In this podcast, you’ll learn how to use comparative adjectives so that your English grammar will get better and better and better!
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We use comparative adjectives to compare two people or things and explain the differences between them.
For example, Craig is older than Reza. He’s older, but not wiser! – notice we often use ‘than’ with comparatives.
We often add -er to adjectives when the word is short. For example, one or sometimes two syllables.
Valencia is hotter than London.
Belfast is wetter than Valencia.
Most cities in Spain are safer than cities in the UK.
If the adjective ends in ‘y’, this often changes to ‘i’.
Dry – drier
Valencia is drier than Manchester.
For adjectives ending in -y, even if they have two or more syllables, the comparative is -ier and NOT ‘more’ (although native speakers often break this rule)
For example, happy – happier, silly – sillier, cozy – cozier
If the adjective is longer, we usually use ‘more’. For example,
Grammar books are more expensive than this podcast.
Snowboarding is more dangerous than podcasting.
Is science fiction more interesting than history?
With some 2-syllable adjectives, we can use “-er” or “more”:
clever – cleverer/more clever
narrow – narrower/more narrow
simple – simpler/more simple
Past participle adjectives always use “more”, regardless of how many syllables:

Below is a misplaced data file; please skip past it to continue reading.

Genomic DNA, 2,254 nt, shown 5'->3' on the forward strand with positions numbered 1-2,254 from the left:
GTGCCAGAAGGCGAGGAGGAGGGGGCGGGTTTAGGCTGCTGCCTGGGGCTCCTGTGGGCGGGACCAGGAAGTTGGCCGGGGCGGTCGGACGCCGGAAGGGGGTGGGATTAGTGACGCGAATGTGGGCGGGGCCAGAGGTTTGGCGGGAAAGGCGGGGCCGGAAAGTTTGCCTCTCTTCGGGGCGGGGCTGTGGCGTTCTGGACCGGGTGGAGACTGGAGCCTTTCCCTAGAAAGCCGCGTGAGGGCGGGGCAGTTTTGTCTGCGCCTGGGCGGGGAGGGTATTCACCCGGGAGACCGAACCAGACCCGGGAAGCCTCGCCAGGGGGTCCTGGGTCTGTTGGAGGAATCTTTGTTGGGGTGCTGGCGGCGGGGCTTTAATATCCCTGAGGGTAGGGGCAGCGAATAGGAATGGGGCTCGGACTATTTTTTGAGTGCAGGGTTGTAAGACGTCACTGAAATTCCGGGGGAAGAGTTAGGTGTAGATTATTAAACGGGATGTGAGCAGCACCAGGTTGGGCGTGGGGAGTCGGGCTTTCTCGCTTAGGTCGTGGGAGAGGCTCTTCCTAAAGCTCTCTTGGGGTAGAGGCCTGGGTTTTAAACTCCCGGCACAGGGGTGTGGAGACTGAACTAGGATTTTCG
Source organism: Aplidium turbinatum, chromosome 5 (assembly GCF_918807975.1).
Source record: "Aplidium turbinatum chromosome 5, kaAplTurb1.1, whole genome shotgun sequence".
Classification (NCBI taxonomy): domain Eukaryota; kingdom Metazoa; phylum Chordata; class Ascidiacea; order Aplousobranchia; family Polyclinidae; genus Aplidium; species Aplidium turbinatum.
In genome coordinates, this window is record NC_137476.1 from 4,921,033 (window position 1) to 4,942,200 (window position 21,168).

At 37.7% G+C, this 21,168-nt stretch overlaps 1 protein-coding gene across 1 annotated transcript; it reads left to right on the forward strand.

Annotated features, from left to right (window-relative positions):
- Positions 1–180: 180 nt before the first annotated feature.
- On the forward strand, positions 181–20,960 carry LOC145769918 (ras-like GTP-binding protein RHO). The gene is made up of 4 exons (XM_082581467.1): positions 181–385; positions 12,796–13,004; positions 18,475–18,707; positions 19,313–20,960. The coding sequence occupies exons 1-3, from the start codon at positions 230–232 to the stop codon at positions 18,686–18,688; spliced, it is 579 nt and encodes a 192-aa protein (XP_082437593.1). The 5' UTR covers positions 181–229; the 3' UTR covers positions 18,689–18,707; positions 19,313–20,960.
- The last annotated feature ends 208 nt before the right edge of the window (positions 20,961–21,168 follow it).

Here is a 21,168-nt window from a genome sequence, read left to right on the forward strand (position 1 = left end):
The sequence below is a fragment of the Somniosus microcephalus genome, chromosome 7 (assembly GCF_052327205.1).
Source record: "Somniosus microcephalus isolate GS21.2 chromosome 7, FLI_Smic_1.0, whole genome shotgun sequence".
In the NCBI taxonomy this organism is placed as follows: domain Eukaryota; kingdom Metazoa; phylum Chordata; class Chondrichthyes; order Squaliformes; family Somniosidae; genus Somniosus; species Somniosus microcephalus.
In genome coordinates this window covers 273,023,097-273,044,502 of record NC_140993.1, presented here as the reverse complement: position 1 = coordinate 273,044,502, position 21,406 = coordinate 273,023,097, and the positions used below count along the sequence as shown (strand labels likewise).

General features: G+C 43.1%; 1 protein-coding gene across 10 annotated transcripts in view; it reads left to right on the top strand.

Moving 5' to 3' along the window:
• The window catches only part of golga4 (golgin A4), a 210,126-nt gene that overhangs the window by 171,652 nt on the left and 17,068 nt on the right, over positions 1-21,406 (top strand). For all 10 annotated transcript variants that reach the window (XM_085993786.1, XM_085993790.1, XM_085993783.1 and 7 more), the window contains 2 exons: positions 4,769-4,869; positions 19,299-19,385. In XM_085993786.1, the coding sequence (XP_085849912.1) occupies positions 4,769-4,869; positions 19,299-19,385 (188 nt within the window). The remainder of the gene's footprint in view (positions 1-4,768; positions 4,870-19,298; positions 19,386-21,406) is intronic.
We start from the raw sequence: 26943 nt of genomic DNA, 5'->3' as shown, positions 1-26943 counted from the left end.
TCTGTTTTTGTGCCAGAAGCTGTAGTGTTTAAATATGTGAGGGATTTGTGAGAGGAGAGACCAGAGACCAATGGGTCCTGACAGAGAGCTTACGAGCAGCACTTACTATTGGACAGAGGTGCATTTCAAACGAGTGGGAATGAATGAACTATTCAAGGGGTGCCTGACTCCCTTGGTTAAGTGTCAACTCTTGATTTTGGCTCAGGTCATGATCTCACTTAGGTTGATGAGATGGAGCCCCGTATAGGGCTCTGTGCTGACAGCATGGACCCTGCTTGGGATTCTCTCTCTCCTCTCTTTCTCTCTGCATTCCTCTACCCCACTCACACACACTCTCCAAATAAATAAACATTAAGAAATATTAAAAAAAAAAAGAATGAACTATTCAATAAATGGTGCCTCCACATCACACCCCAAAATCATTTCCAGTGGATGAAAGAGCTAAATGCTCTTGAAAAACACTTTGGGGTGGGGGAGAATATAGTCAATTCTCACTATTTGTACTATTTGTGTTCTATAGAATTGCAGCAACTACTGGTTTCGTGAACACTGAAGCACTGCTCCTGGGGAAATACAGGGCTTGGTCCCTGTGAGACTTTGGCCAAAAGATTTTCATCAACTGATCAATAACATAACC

more tired, more bored, more confused, more exaggerated
*The opposite of “more _” or “______er” is always “less ”, regardless of how many syllables.
Life in rural Costa Rica is less stressful than New York City.
Window cleaning is less skilled work than medicine.
Both Rob and Bill are rude, though Rob is less rude than Bill – so I prefer Rob.
There are a few adjectives that we use ‘more’ with, even though they only have one syllable. For example,
Fun – Snowboarding is more fun than golf.
(Don’t confuse with “funny” – This comedian is funnier than the one we saw yesterday.)
We can grade the difference between two things by adding an adverb:
Mexico City (22 million inhabitants) is much bigger than Valencia (around 1 million).
The language learner found German slightly easier to pronounce than Dutch – but they’re both difficult.
Craig is a bit/a little older than Reza, but not much.
For Europeans, the Chinese language is a lot harder to learn than English.
We hope your English becomes significantly/notably better after listening to our podcasts.
Which is more difficult to learn, English or Spanish?
Are people today luckier than they were 50 years ago?
A very good smartphone or a very good internet connection – which is more useful?
Are you happier now or were you happier when you were younger?
What’s more important when choosing a place to live – climate or standard of living?
Would you prefer to be more handsome than you are now or more intelligent?
…and now it’s your turn to practise your English. What would you like to hear in future podcast episodes?
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In next week’s episode: Superlative adjectives